September 23, 2015

Swimming weather in the mountains


Every fall, I travel to the mountains with a group of women friends for a weekend retreat. It's a tradition. We bring warm clothes and hiking boots, as well as books and journals. Weaving Woman brings her loom; Quilt Artist brings an art project. I'm the firekeeper, and I carry in armloads of firewood while my friends make big pots of delicious soups and stews. We normally spend hours by the fire each night, talking, sometimes dancing, always eating.

This year, Signing Woman — whose generous family owns the beautiful old camp where we stay — moved the weekend from October into September because she's going to a wedding on our usual weekend. The weather was unseasonably warm, and that meant that we got, for the first time, to see this great camp in summer weather, the season that it was clearly built for.

Instead of huddling inside by the fire, we threw open all the windows, letting the breezes flow through. We sat  out on the dock. We swam to the raft and soaked in the water that had been softened by months of summer sun. Makes Bread and I tried out the paddleboards: it turns out that a paddleboard isn't that different than a canoe, except you stand up instead of sit. Best of all, the camp has a little sunfish sailboat. I took the sunfish out for sail on Saturday, and then again on Sunday. Zooming along under wind power, using my body to shift the boat into the right position, made me remember just how much I love sailing.

By the end of the weekend, we were all as relaxed as a bunch of kids on summer vacation. The tough part was remembering that we had to pack up and go back to work on Monday.


September 16, 2015

The last bit of summer

End of the season sail

Labor Day weekend at my parents’ camp is often cold or rainy, coming as it does at the end of the season. But this year, the weekend was sunny and warm. “This feels like July,” we all kept saying. It felt like a wonderful bonus.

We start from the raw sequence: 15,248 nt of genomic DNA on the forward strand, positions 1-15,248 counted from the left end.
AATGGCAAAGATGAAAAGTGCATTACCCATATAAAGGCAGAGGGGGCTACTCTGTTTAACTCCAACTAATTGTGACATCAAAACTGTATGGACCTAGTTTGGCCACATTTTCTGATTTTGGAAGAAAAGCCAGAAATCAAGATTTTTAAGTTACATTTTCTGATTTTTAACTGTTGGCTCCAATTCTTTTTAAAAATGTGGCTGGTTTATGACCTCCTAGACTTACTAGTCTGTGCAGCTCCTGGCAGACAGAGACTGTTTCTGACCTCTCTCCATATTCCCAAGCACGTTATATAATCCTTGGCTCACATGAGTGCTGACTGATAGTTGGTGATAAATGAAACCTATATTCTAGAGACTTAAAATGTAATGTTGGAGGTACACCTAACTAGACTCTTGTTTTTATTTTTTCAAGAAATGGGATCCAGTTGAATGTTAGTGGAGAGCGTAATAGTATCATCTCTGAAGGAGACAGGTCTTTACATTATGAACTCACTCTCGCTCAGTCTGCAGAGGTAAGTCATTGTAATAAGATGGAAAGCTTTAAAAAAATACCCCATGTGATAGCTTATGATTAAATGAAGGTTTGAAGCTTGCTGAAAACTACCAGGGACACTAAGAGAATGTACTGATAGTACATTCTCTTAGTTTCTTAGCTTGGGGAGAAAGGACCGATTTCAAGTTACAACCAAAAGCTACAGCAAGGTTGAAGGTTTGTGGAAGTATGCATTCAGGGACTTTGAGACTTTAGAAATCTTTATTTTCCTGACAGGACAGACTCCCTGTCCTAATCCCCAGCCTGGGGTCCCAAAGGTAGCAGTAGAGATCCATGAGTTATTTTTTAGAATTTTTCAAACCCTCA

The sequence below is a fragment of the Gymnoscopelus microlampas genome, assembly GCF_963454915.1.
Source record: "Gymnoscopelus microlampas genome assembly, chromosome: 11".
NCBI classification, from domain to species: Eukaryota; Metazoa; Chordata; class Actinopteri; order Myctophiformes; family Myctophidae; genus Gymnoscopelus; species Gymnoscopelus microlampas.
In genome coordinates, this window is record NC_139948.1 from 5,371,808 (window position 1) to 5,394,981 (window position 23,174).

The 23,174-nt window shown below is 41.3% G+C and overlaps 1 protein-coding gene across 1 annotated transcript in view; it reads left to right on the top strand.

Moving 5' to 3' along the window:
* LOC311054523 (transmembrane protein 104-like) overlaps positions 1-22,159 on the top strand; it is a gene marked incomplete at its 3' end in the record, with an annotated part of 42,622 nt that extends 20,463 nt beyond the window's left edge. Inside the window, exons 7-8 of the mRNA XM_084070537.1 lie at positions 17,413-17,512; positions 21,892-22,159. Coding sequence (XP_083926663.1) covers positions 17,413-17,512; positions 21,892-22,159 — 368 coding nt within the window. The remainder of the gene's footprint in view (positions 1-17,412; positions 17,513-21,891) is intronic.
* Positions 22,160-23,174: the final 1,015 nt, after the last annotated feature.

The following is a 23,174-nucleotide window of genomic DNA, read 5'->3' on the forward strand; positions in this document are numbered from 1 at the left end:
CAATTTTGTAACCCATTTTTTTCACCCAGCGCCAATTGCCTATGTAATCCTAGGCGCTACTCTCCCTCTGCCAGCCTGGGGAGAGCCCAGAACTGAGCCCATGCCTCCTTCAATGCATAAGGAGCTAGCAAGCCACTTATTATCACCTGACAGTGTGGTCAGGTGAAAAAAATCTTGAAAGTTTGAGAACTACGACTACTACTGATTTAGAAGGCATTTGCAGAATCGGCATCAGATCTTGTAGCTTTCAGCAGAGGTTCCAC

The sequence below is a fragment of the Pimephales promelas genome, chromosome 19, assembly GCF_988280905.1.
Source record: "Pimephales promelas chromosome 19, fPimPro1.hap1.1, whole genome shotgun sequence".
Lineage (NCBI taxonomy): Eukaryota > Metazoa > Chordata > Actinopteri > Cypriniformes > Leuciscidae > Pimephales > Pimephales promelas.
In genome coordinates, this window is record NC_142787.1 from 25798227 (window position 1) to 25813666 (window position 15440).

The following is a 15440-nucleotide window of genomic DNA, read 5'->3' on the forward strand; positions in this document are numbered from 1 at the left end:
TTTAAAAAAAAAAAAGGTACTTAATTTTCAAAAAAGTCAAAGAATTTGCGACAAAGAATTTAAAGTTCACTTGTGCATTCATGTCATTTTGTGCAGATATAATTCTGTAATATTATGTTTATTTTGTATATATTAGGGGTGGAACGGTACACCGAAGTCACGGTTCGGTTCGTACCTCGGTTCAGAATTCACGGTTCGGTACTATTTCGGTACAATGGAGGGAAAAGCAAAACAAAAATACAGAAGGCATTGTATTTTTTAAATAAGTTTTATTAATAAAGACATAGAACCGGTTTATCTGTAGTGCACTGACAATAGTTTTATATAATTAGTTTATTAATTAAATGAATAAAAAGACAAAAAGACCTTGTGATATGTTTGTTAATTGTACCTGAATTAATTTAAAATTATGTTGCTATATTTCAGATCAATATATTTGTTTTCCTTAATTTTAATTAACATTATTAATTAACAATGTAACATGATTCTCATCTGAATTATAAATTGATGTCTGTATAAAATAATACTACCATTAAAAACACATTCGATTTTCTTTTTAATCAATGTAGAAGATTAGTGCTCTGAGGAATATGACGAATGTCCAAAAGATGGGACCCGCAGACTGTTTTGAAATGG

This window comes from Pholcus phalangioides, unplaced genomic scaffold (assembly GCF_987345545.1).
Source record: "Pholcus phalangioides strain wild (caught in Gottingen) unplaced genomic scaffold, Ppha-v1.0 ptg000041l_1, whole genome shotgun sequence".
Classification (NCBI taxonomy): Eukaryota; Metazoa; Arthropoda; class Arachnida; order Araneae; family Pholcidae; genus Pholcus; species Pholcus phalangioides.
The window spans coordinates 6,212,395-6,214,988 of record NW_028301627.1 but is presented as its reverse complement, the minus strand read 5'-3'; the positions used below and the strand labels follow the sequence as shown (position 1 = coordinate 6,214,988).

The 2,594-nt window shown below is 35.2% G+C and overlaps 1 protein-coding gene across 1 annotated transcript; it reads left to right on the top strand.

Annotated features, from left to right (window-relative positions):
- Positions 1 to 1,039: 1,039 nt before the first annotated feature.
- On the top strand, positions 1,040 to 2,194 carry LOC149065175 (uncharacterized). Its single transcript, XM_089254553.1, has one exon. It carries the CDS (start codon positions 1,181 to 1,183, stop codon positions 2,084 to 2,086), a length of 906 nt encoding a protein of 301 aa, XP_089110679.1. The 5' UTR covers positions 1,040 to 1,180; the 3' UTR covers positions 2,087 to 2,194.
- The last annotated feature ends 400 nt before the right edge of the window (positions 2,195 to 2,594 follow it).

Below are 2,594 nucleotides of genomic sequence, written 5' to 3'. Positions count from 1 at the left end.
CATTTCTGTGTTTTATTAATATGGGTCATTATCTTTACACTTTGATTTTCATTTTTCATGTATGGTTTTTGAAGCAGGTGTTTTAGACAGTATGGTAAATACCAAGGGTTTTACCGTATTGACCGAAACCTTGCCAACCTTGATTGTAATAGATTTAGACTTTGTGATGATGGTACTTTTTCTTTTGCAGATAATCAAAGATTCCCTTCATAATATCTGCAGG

About fifteen family members gathered for the weekend, bringing tents and food. My brother brought his sailboat so that he and my father could take several long sails on the river. Red-haired Niece and her boyfriend brought their dog and their motorboat: I went out on the river with them for the fun of leaping off the boat into the deep, clear water. We ate corn on the cob that had been picked that morning, we swam in the afternoon, and we sat by the fire in the evening, enjoying the absence of the mosquitoes.

Schoolteacher Niece brought her one-year-old daughter, who had fun playing at the beach. She seems to love water in all forms, whether it’s water to drink or water to play in. When I handed her an empty bucket, she started right down to the dock with the intent of filling it up with water.

Off to get water

I took several leisurely paddles in my little red kayak. I love the river in September when the cattails are high, the water is low, and the creeks are secret, hidden places. I usually start off by paddling as hard as I can against the wind, and then once I’ve gone far enough, I drift with the wind, taking photos and looking down at the water to spot fish swimming through the weeds. When I was a child, I used to spend hours lying on the bow of my father’s sailboat, staring down at the underwater world of mysterious green weeds and imaging the fairy people who probably lived there.

  Into the creek

September 11, 2015

An event in a history book

My first year students are mostly seventeen and eighteen years old. When we talked about the 9/11 terrorist attack, none of them chimed in to say where they'd been or what they remembered. They were just little kids: they don't remember it at all. The kids who grow up in Big City Like No Other have heard about that day from parents and family members, and others learned about it in school, but they don't remember it. They're too young.